Hope Maketh Not Ashamed- Part II

A bright path on a suspension bridge
Ryan Stone on Unsplash

 

     So what are you to do when you feel stuck on the suspension bridge of faith lacking in hope to move forward? After all, to walk by faith means you actually have to move forward. The following are some tips to help you out:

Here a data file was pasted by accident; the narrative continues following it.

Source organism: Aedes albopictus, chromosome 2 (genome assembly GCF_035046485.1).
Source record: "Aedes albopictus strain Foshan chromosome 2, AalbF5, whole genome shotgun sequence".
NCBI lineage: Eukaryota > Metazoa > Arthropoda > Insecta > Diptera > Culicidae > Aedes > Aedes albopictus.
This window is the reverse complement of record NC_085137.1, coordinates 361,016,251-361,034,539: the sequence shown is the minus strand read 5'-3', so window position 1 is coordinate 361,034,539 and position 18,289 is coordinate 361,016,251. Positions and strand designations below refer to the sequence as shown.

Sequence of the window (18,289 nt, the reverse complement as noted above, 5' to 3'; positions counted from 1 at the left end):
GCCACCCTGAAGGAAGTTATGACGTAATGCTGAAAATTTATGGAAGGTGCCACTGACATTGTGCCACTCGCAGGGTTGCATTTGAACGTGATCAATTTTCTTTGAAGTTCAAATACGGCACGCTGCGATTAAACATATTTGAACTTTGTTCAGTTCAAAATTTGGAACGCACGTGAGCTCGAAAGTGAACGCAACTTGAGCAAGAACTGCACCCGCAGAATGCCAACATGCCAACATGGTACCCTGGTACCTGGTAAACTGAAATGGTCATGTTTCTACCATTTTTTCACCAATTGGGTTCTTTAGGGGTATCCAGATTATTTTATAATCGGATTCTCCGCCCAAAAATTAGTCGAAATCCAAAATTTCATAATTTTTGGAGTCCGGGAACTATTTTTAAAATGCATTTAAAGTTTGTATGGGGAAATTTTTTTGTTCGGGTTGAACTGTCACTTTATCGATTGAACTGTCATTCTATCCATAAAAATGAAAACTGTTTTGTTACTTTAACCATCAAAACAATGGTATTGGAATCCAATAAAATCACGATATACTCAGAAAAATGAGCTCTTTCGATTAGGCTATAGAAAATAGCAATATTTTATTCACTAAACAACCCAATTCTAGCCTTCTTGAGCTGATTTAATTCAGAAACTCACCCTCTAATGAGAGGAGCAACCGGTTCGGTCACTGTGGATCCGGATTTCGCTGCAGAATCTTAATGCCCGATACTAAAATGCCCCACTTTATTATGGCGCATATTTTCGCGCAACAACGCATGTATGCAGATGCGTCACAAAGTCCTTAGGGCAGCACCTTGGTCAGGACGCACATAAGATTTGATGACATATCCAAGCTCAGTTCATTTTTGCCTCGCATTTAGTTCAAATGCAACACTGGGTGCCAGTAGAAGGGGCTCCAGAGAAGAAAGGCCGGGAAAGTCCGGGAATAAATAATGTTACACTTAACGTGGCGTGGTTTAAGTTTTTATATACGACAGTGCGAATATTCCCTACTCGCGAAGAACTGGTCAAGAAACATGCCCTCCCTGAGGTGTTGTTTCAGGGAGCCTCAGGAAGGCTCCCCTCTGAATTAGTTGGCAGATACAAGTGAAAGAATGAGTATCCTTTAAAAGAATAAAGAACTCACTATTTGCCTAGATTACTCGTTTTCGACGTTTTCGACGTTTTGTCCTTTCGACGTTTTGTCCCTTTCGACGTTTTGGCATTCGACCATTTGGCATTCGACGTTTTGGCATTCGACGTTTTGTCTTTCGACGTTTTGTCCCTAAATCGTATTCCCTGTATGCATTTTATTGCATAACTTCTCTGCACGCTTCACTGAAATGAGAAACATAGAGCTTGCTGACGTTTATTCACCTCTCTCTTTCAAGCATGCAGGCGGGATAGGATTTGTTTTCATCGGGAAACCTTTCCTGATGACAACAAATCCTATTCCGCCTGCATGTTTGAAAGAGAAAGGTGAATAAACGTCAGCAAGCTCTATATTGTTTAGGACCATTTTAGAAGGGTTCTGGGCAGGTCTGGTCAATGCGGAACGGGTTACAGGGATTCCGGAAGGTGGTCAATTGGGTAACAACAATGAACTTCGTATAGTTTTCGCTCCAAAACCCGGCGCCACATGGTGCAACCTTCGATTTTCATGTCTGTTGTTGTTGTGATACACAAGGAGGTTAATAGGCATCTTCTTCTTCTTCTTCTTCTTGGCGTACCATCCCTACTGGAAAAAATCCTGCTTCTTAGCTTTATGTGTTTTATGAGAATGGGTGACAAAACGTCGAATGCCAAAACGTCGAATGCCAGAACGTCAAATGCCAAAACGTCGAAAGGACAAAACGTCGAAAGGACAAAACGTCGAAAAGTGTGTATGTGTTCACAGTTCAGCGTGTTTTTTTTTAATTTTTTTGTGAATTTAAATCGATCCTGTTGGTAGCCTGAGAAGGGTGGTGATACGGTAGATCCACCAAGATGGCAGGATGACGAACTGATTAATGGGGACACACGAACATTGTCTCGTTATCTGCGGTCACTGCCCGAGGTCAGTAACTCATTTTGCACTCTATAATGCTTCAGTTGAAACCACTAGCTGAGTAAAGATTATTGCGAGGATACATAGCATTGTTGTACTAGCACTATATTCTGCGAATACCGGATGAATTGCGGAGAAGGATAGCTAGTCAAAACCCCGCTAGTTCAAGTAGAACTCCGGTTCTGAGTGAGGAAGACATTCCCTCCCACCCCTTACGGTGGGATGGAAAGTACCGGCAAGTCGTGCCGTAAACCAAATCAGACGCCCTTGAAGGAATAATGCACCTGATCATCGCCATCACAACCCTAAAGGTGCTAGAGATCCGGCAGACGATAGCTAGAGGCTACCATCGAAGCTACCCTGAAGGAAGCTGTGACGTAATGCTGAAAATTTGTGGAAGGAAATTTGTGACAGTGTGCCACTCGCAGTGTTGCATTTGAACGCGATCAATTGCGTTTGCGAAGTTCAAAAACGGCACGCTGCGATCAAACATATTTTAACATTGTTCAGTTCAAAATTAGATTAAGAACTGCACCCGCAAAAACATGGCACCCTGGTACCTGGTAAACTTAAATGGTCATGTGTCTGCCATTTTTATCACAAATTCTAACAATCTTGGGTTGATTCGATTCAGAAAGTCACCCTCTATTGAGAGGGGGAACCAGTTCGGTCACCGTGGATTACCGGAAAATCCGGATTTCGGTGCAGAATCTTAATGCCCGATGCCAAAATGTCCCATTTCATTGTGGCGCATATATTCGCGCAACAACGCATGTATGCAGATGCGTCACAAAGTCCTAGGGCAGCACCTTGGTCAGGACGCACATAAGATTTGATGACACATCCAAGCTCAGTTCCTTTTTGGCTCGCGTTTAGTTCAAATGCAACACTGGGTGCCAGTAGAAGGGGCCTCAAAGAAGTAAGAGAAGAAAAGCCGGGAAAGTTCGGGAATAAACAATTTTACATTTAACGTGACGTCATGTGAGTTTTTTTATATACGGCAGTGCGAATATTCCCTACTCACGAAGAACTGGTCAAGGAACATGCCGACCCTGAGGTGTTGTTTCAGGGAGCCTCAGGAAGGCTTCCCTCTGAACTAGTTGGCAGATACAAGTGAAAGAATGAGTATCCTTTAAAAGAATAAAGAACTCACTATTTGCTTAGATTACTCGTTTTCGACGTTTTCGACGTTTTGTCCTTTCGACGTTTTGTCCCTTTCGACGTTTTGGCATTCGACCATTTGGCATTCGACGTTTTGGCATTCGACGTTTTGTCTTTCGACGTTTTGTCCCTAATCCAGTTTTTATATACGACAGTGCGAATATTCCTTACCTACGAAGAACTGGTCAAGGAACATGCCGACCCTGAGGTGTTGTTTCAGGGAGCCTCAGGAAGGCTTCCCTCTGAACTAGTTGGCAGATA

• There are 2 brilliant prayers from Scripture we can easily memorize and pray often: 1) Psalm 119:116: “Uphold me according unto thy word, that I may live: and let me not be ashamed of my hope.” 2) Romans 15:13: “Now may the God of hope fill you with all joy and peace in believing, that ye may abound in hope, through the power of the Holy Ghost.” Always remember:  He is the God of hopenot the God of disappointment, discouragement, or failure. There is always hope with God. God is not intimidated by your worst-case scenario and neither should you be. Sometimes we think God waits until the last minute to move in our situation. The truth is that there is no “last minute” with God as humans would define the phrase. He can do anything at any time. He is perfect, His ways are perfect, and therefore, His timing is perfect. In fact, He is so powerful that what we consider to be impossible is only the starting point for what God can do. The impossible is easy for God.